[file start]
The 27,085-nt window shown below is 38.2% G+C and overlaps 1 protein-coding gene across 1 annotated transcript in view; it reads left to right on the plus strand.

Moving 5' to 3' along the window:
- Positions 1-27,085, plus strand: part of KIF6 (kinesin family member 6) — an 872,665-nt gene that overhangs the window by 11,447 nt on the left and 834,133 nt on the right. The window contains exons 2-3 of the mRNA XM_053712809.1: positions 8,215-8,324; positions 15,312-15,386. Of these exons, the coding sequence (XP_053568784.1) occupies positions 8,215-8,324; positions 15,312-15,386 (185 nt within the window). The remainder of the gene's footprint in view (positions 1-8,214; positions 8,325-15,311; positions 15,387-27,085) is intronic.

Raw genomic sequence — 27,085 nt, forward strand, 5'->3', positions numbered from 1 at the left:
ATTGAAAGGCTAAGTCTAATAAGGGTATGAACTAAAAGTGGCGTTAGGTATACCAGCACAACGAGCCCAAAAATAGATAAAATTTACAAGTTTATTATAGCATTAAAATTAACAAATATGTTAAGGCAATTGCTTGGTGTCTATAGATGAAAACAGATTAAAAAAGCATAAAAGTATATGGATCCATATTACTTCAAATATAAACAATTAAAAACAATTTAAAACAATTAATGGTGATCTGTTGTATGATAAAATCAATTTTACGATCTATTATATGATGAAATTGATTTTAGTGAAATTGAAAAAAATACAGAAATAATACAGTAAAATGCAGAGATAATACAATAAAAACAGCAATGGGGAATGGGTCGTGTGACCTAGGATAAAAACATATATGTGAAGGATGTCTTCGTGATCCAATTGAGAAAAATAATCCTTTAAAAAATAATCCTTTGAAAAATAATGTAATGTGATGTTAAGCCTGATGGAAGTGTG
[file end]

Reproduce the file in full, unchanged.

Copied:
The 27,085-nt window shown below is 38.2% G+C and overlaps 1 protein-coding gene across 1 annotated transcript in view; it reads left to right on the plus strand.

Moving 5' to 3' along the window:
- Positions 1-27,085, plus strand: part of KIF6 (kinesin family member 6) — an 872,665-nt gene that overhangs the window by 11,447 nt on the left and 834,133 nt on the right. The window contains exons 2-3 of the mRNA XM_053712809.1: positions 8,215-8,324; positions 15,312-15,386. Of these exons, the coding sequence (XP_053568784.1) occupies positions 8,215-8,324; positions 15,312-15,386 (185 nt within the window). The remainder of the gene's footprint in view (positions 1-8,214; positions 8,325-15,311; positions 15,387-27,085) is intronic.

Raw genomic sequence — 27,085 nt, forward strand, 5'->3', positions numbered from 1 at the left:
ATTGAAAGGCTAAGTCTAATAAGGGTATGAACTAAAAGTGGCGTTAGGTATACCAGCACAACGAGCCCAAAAATAGATAAAATTTACAAGTTTATTATAGCATTAAAATTAACAAATATGTTAAGGCAATTGCTTGGTGTCTATAGATGAAAACAGATTAAAAAAGCATAAAAGTATATGGATCCATATTACTTCAAATATAAACAATTAAAAACAATTTAAAACAATTAATGGTGATCTGTTGTATGATAAAATCAATTTTACGATCTATTATATGATGAAATTGATTTTAGTGAAATTGAAAAAAATACAGAAATAATACAGTAAAATGCAGAGATAATACAATAAAAACAGCAATGGGGAATGGGTCGTGTGACCTAGGATAAAAACATATATGTGAAGGATGTCTTCGTGATCCAATTGAGAAAAATAATCCTTTAAAAAATAATCCTTTGAAAAATAATGTAATGTGATGTTAAGCCTGATGGAAGTGTG